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Tag: Fatty acid

Fish Roe is Best Source of Omega-3

Fish roe best source of omega-3

Fish roe best source of omega-3

Did you know? A tablespoon of caviar has as much omega-3 fat as a 1,000 mg of fish oil?

But before you go rushing out and spending all your hard earned cash on this pricy delicacy, it is worth remembering the cheaper lump fish versions work just as well.

The roe from hake, lumpfish and salmon contains the highest levels of omega-3 fatty acids according to research published in the European Journal of Lipid Science and Technology.

The study found minimal consumption of lumpfish, hake or salmon roe provides the body’s daily requirements for omega-3 due to their high levels of EPA and HDA.

A lack of omega-3 has been linked to cardiovascular disease, depression, hypertension, diabetes and inflammatory diseases such as Crohn’s.

Lumpfish is a great topping forĀ  salads, sandwiches or a baked potato.

Fatty acids and ulcerative colitis

SalmonFATTY acid consumption may influence a person’s risk of developing an inflammatory bowel disease called ulcerative colitis, researchers report.

Ulcerative colitis is a persistent condition that typically causes diarrhea, abdominal pain, decreased appetite and weight loss. Although the cause remains unknown, researchers suspect that the disease involves a complex interaction of factors, including heredity, the immune system and diet.

Researchers analyzed data from more than 200,000 adults who participated in the European Prospective Investigation into Cancer and Nutrition (EPIC). The participants completed food frequency questionnaires and were monitored for the development of ulcerative colitis.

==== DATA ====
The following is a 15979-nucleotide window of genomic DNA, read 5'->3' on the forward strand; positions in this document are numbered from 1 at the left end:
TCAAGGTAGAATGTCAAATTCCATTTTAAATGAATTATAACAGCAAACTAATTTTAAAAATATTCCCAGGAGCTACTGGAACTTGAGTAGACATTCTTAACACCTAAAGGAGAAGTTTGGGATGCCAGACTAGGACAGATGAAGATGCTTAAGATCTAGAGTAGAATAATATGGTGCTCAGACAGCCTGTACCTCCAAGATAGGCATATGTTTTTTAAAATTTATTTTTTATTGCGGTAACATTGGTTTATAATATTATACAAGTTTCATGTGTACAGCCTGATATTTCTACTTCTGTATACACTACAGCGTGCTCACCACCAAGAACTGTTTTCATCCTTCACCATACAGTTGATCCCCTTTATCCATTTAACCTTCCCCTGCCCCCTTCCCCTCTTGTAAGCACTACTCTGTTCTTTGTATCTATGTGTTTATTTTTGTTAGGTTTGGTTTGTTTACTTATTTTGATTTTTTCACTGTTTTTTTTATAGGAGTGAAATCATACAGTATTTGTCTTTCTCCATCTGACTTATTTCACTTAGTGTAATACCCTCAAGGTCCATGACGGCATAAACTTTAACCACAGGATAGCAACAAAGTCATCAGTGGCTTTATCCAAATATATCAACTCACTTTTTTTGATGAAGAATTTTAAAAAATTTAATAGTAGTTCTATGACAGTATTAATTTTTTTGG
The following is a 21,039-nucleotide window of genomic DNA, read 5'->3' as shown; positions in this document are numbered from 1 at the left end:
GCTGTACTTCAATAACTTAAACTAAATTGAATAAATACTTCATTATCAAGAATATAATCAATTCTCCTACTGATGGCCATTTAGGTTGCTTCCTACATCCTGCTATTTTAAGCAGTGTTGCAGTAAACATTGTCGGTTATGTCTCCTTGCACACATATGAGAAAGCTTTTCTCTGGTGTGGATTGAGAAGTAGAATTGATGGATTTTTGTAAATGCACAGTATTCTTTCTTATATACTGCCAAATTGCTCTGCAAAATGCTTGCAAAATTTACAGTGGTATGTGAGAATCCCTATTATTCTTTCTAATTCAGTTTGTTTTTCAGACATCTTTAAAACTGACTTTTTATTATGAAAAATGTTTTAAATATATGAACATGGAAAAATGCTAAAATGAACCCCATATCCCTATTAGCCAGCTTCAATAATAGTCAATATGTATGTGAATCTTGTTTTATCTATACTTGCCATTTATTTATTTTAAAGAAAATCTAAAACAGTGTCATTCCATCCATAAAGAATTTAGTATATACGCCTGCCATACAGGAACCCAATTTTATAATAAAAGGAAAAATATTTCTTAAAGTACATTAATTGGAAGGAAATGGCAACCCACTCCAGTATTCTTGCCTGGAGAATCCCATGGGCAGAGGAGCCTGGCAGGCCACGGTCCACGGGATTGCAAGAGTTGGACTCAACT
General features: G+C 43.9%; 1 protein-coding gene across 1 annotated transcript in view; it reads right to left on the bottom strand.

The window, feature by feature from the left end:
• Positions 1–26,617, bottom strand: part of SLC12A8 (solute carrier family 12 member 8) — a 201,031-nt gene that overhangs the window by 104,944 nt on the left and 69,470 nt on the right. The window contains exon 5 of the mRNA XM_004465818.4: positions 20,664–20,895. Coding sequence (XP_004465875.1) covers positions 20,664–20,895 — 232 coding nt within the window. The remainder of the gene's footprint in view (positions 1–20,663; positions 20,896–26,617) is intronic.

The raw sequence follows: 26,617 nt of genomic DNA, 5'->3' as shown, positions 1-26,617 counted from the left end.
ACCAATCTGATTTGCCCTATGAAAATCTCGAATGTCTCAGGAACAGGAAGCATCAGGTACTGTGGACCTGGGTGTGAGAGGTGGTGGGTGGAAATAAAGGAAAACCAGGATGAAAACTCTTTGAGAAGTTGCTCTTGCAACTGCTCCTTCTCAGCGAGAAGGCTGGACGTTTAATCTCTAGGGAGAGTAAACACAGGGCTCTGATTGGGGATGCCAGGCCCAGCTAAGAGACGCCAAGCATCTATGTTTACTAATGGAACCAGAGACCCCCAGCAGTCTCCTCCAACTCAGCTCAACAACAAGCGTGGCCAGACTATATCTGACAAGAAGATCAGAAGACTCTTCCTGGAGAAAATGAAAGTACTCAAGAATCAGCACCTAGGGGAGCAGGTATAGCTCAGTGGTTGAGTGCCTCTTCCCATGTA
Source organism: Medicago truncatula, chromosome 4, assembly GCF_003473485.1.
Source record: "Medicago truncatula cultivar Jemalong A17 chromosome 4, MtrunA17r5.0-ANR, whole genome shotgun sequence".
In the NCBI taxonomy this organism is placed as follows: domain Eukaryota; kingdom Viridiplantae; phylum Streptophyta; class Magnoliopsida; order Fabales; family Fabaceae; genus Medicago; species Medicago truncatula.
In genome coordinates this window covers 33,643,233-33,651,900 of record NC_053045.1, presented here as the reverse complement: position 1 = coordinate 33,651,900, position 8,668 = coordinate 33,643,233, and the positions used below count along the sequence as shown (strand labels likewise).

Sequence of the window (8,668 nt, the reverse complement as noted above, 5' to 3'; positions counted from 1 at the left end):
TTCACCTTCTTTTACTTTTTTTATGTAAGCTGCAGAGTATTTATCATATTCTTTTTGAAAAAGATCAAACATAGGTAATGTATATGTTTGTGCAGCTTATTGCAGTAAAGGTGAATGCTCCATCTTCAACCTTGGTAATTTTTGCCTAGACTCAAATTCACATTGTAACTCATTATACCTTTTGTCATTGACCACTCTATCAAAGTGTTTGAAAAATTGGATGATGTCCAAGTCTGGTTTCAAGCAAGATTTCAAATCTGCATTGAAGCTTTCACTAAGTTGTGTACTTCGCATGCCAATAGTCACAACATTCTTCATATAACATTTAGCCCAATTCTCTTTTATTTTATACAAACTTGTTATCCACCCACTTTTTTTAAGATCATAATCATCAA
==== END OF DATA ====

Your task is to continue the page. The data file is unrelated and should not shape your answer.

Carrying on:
During an average follow-up period of four years, 126 people developed ulcerative colitis.

A diet rich in a type of omega-6 polyunsaturated fatty acid called linoleic acid was associated with an increased risk of the disease. Linoleic acid is found in some margarines, red meat and cooking oils. The authors found that people who ate the most linoleic acid (13-38 grams daily) were 2.5 times more likely to develop ulcerative colitis than those who ate the least amount (2-8 grams daily).

The body converts linoleic acid into arachidonic acid, which may then be transformed into pro-inflammatory molecules. Elevated levels of these inflammatory molecules have been found in the colons of patients with ulcerative colitis.

In contrast, a high intake of the omega-3 fatty acid docosahexaenoic acid (DHA) was linked to a lower risk of ulcerative colitis. This fatty acid is found in fatty fish (such as mackerel and herring) and fish oil supplements. People who ate the most DHA were 77 percent less likely to develop ulcerative colitis than those who ate the least amount.

However, this study is limited by its design. Additional controlled trials are needed to fully understand the potential relationship between fatty acids and ulcerative colitis.

Although there is currently no cure for ulcerative colitis, several medications, including anti-inflammatories and immunosuppressants, are available to help alleviate symptoms. Various integrative therapies have also been studied as potential treatment options. For instance, good evidence suggests that various types of probiotics may help prevent relapses of ulcerative colitis.

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